A Tory minister has been accused of taking a nap on the Government’s front bench during SNP speeches in this week’s marathon Brexit debate.
Deputy Commons Leader Michael Ellis came under fire from SNP MP Joanna Cherry, who said Mr Ellis “appeared to be taking a nap while I and my SNP colleagues were speaking”.
Ms Cherry, the party’s justice and home affairs spokeswoman, has now pressed the Government for a debate on “how we keep members of the Tory front bench awake” when discussing important matters for Scotland.
Speaking during the Business statement, Commons Leader David Lidington said his colleague had been “concentrating hard” during SNP speeches, adding the Government was committed to ensuring Scotland gets a good deal after Brexit.
MPs this week supported legislation that would enable Prime Minister Theresa May to trigger Article 50, after 17 hours of debate spread across two days.
Edinburgh South West MP Ms Cherry said: “Can we have a debate about how we keep members of the Tory front bench awake when important matters regarding the future of Scotland are concerned?
“I had a number of emails and communications from concerned constituents who were watching television last night and observed that the Deputy Leader of the House appeared to be taking a nap while I and my SNP colleagues were speaking.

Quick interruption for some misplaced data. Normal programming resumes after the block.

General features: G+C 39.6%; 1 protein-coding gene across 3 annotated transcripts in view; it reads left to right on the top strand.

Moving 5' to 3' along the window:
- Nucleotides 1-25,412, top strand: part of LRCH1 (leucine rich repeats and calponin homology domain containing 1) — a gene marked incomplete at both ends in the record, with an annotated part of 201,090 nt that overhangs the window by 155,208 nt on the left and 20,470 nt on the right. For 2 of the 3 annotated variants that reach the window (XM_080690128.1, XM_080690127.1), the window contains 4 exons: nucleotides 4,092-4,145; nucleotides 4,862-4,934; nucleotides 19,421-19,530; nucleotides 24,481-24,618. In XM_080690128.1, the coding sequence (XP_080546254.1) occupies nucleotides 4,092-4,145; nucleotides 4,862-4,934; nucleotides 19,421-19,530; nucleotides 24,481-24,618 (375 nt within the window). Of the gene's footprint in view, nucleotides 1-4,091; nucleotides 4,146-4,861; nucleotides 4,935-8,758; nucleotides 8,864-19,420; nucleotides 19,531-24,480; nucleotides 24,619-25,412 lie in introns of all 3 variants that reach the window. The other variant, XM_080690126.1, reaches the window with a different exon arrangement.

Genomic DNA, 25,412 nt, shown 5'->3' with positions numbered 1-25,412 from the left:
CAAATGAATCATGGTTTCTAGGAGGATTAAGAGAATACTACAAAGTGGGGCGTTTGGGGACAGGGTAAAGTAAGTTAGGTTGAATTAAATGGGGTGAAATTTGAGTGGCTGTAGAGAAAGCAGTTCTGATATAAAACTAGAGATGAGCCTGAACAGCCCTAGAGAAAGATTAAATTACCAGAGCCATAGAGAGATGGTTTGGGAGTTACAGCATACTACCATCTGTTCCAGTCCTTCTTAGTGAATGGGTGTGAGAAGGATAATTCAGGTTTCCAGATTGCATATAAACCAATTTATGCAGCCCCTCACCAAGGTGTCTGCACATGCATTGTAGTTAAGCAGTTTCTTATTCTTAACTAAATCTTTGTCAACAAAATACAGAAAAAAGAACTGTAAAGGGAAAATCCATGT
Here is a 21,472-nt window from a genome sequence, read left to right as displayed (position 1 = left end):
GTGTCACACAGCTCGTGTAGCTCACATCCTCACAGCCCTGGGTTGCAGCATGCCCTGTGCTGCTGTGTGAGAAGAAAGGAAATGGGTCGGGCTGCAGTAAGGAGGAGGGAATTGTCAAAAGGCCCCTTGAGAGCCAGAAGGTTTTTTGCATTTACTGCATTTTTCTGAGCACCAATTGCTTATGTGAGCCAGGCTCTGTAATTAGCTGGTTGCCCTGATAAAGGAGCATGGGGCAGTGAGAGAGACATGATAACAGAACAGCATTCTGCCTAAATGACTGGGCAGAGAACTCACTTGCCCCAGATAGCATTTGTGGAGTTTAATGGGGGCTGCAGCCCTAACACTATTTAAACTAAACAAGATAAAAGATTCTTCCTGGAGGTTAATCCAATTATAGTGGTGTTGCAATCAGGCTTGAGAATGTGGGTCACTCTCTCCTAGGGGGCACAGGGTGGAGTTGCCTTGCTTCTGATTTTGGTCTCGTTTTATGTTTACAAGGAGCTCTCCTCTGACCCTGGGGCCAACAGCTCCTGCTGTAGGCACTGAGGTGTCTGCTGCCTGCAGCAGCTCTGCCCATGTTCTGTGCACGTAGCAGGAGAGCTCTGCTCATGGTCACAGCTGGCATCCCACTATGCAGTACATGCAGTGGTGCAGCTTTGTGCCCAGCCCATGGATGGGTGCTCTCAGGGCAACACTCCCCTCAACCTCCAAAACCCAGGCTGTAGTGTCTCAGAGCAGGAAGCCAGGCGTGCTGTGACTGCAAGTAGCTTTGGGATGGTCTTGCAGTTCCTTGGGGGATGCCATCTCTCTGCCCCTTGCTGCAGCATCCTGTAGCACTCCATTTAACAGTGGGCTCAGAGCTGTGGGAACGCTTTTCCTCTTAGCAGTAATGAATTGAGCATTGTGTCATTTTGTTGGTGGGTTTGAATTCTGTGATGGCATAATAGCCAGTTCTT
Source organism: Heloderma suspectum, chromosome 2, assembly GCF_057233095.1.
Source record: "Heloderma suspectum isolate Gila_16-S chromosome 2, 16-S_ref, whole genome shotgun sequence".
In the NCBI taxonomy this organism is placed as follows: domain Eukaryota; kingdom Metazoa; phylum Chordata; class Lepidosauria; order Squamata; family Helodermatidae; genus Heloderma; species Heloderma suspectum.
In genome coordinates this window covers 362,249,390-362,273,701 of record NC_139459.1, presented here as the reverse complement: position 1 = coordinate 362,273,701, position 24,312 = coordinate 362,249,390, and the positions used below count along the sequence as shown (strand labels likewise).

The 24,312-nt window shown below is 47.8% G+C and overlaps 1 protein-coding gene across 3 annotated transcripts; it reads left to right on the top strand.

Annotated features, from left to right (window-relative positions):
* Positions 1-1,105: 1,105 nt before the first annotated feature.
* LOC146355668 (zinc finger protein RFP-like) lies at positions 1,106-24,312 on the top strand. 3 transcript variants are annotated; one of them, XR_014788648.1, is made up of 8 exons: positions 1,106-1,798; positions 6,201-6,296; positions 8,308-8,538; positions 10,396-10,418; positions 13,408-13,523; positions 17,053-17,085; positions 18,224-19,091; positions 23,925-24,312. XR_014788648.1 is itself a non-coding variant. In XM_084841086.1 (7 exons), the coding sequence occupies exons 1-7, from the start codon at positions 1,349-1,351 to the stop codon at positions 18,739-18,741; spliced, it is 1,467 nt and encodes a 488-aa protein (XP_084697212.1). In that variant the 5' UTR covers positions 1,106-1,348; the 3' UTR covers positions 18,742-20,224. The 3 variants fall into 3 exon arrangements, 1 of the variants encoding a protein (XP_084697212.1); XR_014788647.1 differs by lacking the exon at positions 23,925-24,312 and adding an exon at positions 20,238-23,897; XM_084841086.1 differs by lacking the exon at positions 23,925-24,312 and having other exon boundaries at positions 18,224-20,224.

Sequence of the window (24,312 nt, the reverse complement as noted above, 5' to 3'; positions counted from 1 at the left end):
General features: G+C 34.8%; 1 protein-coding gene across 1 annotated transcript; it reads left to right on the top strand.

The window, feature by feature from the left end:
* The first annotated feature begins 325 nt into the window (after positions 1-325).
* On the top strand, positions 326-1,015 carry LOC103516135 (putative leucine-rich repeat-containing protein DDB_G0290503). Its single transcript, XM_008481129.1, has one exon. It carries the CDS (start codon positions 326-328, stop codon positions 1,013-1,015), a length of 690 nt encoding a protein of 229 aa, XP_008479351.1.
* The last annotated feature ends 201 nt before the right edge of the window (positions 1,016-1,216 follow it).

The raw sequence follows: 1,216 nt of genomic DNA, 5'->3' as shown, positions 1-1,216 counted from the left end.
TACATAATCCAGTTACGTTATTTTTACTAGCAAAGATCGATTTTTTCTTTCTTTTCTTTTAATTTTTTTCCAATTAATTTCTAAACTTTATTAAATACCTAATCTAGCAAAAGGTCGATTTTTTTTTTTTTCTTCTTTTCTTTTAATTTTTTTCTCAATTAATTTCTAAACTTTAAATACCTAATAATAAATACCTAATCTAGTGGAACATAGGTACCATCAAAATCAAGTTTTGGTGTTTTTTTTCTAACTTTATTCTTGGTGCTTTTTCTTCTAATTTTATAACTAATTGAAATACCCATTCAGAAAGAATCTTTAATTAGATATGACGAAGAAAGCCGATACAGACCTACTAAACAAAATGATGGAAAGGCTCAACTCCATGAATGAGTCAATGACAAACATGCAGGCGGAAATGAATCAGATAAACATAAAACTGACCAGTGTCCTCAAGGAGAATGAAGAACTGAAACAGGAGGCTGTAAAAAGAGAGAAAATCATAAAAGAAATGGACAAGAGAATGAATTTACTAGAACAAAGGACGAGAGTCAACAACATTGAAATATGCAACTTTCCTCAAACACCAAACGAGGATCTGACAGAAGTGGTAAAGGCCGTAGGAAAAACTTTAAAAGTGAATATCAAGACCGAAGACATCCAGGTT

“When the Secretary of State for Scotland can’t be bothered to attend a debate, does the Leader of the House agree with me that it’s important that his colleagues remain awake, no matter how dismissive they might be of Scotland’s interests?”
In reply, cabinet minister Mr Lidington said: “He was concentrating hard on the words of the honourable lady and her colleagues, as he always does.
“I can assure her, in all seriousness, that the Prime Minister has made clear to every member of the cabinet that she regards it as of vital importance in the forthcoming negotiations that we all have in our minds all the time the interests of all parts of the United Kingdom, as we approach the different aspects of that policy negotiation.”